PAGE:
• Certain nonsteroidal anti-inflammatory drugs (NSAIDs) like ibuprofen or naproxen
  • Furosemide (diuretic)
  • Isotretinoin (for acne)
  • Amiodarone
  • Diltiazem
  • Quinine
Photoallergic reaction

Allergic reaction to certain chemicals or substances that are applied to the skin and then exposed to the sun. Blisters can leave behind a scar or mark

 

Products that can cause a photoallergic reaction include:

  • Perfumes or fragrances
  • Certain sunscreens
  • Products that contain coal tar
  • Disinfectants

 

How is solar urticaria diagnosed?

Solar urticaria is diagnosed based the appearance of your rash, how quickly it appeared after sun exposure, and by using phototesting. During phototesting, your skin will be exposed to different UV and visible light wavelengths. These are the wavelengths of light that are found in sunlight.

Phototesting helps doctors determine what kind of light is causing your rash. A phototesting appointment can last between 45 minutes to an hour and a half. The test is not painful.

Solar urticaria does not usually last for more than a day. The rash often disappears once you protect yourself from exposure to the sun. If your GP suspects you have solar urticaria, they may refer you to a dermatologist for further tests.

If you’re unsure if you have solar urticaria, you can speak to a pharmacist at your nearest LloydsPharmacy. They’ll review your symptoms and offer appropriate advice and/or treatment.

How to prevent a sun allergy reaction?

You can prevent getting a sun allergy by staying safe in the sun. Prolonged exposure can increase your risk of other health conditions, like skin cancer.

  • Avoid direct sunlight, especially during the day when it’s the strongest
  • Wear protective clothing, like long sleeves, trousers or hats
  • Always wear sunscreen with at least SPF 30 when going outdoors. You should apply sunscreen every two hours, and after swimming, sweating or showering

Try to build up your tolerance to the sun at the start of spring. This way, your skin will get used to the sunlight, and you’ll have a lower chance of a reaction when the sunlight becomes stronger. If you have PLE, you should discuss with your doctor how to build up your tolerance, to ensure you do it in a safe way.

If you’re taking any medication that you think is causing increased sun sensitivity, speak to your pharmacist or doctor.

Online Doctor VideoGP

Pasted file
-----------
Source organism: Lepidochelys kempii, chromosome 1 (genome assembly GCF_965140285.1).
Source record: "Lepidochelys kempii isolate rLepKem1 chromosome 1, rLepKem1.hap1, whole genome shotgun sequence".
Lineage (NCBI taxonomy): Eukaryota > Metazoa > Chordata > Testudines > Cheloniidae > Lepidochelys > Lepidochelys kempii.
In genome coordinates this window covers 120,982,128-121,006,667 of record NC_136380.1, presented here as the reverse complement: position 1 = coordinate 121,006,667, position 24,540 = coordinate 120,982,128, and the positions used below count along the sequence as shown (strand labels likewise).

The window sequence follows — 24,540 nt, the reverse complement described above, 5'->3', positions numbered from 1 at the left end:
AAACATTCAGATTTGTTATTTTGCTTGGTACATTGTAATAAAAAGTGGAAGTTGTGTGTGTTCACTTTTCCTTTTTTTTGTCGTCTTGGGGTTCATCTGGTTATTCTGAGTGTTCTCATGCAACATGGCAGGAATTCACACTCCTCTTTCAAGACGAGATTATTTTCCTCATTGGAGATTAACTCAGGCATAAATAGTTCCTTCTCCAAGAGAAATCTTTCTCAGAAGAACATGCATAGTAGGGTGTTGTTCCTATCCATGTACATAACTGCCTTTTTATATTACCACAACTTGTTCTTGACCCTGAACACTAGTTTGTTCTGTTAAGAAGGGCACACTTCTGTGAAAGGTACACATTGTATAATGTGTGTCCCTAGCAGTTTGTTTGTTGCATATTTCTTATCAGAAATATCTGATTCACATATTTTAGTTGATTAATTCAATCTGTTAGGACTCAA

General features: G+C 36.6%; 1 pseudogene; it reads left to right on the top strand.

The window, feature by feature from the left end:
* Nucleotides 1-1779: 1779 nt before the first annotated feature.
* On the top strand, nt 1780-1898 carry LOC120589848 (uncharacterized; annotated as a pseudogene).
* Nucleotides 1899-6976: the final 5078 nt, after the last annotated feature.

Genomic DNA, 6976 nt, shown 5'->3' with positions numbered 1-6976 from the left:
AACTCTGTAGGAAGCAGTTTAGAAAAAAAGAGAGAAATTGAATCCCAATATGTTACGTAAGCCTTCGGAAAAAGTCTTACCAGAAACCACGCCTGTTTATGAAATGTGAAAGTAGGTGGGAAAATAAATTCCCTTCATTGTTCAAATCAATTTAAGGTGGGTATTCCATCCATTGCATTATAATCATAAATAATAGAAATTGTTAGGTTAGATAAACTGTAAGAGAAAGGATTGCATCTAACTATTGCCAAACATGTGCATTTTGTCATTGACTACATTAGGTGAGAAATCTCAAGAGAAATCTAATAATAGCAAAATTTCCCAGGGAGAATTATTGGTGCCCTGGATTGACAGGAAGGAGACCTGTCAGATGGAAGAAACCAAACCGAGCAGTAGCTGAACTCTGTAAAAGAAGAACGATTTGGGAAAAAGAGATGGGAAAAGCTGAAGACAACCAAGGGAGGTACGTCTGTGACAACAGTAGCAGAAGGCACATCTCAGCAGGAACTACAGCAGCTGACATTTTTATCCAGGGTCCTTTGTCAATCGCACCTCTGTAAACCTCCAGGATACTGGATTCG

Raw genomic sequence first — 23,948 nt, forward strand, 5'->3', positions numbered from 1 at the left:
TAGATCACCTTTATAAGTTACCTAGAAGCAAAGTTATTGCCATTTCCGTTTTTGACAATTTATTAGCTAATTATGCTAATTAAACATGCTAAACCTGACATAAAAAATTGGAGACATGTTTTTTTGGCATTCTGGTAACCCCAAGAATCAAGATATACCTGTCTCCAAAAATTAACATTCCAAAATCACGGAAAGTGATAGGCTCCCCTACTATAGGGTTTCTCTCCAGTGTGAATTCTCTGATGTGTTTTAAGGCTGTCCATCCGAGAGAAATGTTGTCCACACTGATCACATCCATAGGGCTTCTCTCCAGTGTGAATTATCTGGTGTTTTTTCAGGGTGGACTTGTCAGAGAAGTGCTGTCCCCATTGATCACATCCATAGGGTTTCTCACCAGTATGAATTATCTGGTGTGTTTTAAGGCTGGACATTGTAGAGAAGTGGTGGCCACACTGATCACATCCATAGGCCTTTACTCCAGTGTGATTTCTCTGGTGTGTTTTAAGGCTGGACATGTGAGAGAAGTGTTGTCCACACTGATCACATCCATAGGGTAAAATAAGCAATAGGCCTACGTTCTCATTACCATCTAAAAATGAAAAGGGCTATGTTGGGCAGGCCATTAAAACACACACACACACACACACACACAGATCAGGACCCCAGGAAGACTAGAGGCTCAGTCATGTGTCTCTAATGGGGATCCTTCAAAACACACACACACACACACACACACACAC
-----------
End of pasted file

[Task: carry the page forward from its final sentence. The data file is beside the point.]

Treatments for sun allergy

There are several medicines you can use for the treatment of sun allergy. If you have an itchy rash, you can take antihistamine tablets or use creams like E45 Itch Relief or Eurax. At LloydsPharmacy, we have a range of products that treat allergic symptoms.

You may also need to take further treatments depending on your type of rash.

 Type of sun allergy Treatment
Actinic prurigo

Use emollients as often as possible to moisturise your skin. You may be prescribed corticosteroid creams to reduce inflammation. If your symptoms are severe, your doctor may consider prescribing hydroxychloroquine, an anti-inflammatory medication

Solar urticaria

Corticosteroid creams that bring down the inflammation of the rash, like hydrocortisone or Betnovate

Polymorphous light eruption (PMLE)

Use a cold compress on the affected areas of skin, which will cool down the rash and reduce the burning sensation

Drug-induced photosensitivity

Speak to a doctor or pharmacist first who may discuss with you the potential for stopping the medication

Photoallergic reaction

Speak to your doctor or pharmacist about any new products you suspect are causing the reaction, so they can recommend if you should stop using them and how to do so safely

 

A final note on sun allergies

While there’s no cure for a sun allergy, you can take the proper precautions to protect your skin. Taking care while in the sun and using products like sunscreen and protective clothing can prevent UV light from damaging your skin.

You can find more tips and advice on skincare at our LloydsPharmacy blog, including sun care for eczema-prone skin and contact dermatitis.

References:

www.bad.org.uk/pils/solar-urticaria
www.nhs.uk/conditions/polymorphic-light-eruption
https://knowyourskin.britishskinfoundation.org.uk/condition/polymorphic-light-eruption
www.thh.nhs.uk/media/news/heat.php
www.ncbi.nlm.nih.gov/books/NBK499957
https://pubmed.ncbi.nlm.nih.gov/21879777
https://pubmed.ncbi.nlm.nih.gov/17469754
www.cuh.nhs.uk/patient-information/phototesting-patients